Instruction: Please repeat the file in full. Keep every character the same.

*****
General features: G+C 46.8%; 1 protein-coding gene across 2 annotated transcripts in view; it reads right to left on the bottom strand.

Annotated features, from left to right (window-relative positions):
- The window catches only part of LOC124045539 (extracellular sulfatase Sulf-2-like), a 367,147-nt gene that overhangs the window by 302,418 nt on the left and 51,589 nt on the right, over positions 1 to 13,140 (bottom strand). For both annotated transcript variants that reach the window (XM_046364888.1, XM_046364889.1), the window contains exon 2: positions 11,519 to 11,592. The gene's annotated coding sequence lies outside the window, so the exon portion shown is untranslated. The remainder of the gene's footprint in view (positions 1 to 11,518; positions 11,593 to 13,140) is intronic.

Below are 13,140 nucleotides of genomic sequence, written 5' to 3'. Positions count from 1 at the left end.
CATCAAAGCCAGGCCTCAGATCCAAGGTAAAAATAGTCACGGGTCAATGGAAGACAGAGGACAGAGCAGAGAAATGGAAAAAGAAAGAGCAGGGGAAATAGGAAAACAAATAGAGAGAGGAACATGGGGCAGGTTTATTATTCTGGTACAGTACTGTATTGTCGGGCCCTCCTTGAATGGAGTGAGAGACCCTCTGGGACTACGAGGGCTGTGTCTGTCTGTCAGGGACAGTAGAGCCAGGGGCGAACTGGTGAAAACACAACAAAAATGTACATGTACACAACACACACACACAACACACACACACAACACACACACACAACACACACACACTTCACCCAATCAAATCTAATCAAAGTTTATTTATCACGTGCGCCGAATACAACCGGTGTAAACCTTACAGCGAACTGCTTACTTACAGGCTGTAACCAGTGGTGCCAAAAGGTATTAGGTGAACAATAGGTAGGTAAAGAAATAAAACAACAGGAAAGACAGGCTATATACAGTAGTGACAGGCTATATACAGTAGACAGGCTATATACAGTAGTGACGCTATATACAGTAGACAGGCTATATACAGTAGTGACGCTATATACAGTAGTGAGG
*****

General features: G+C 46.8%; 1 protein-coding gene across 2 annotated transcripts in view; it reads right to left on the bottom strand.

Annotated features, from left to right (window-relative positions):
- The window catches only part of LOC124045539 (extracellular sulfatase Sulf-2-like), a 367,147-nt gene that overhangs the window by 302,418 nt on the left and 51,589 nt on the right, over positions 1 to 13,140 (bottom strand). For both annotated transcript variants that reach the window (XM_046364888.1, XM_046364889.1), the window contains exon 2: positions 11,519 to 11,592. The gene's annotated coding sequence lies outside the window, so the exon portion shown is untranslated. The remainder of the gene's footprint in view (positions 1 to 11,518; positions 11,593 to 13,140) is intronic.

Below are 13,140 nucleotides of genomic sequence, written 5' to 3'. Positions count from 1 at the left end.
CATCAAAGCCAGGCCTCAGATCCAAGGTAAAAATAGTCACGGGTCAATGGAAGACAGAGGACAGAGCAGAGAAATGGAAAAAGAAAGAGCAGGGGAAATAGGAAAACAAATAGAGAGAGGAACATGGGGCAGGTTTATTATTCTGGTACAGTACTGTATTGTCGGGCCCTCCTTGAATGGAGTGAGAGACCCTCTGGGACTACGAGGGCTGTGTCTGTCTGTCAGGGACAGTAGAGCCAGGGGCGAACTGGTGAAAACACAACAAAAATGTACATGTACACAACACACACACACAACACACACACACAACACACACACACAACACACACACACTTCACCCAATCAAATCTAATCAAAGTTTATTTATCACGTGCGCCGAATACAACCGGTGTAAACCTTACAGCGAACTGCTTACTTACAGGCTGTAACCAGTGGTGCCAAAAGGTATTAGGTGAACAATAGGTAGGTAAAGAAATAAAACAACAGGAAAGACAGGCTATATACAGTAGTGACAGGCTATATACAGTAGACAGGCTATATACAGTAGTGACGCTATATACAGTAGACAGGCTATATACAGTAGTGACGCTATATACAGTAGTGAGG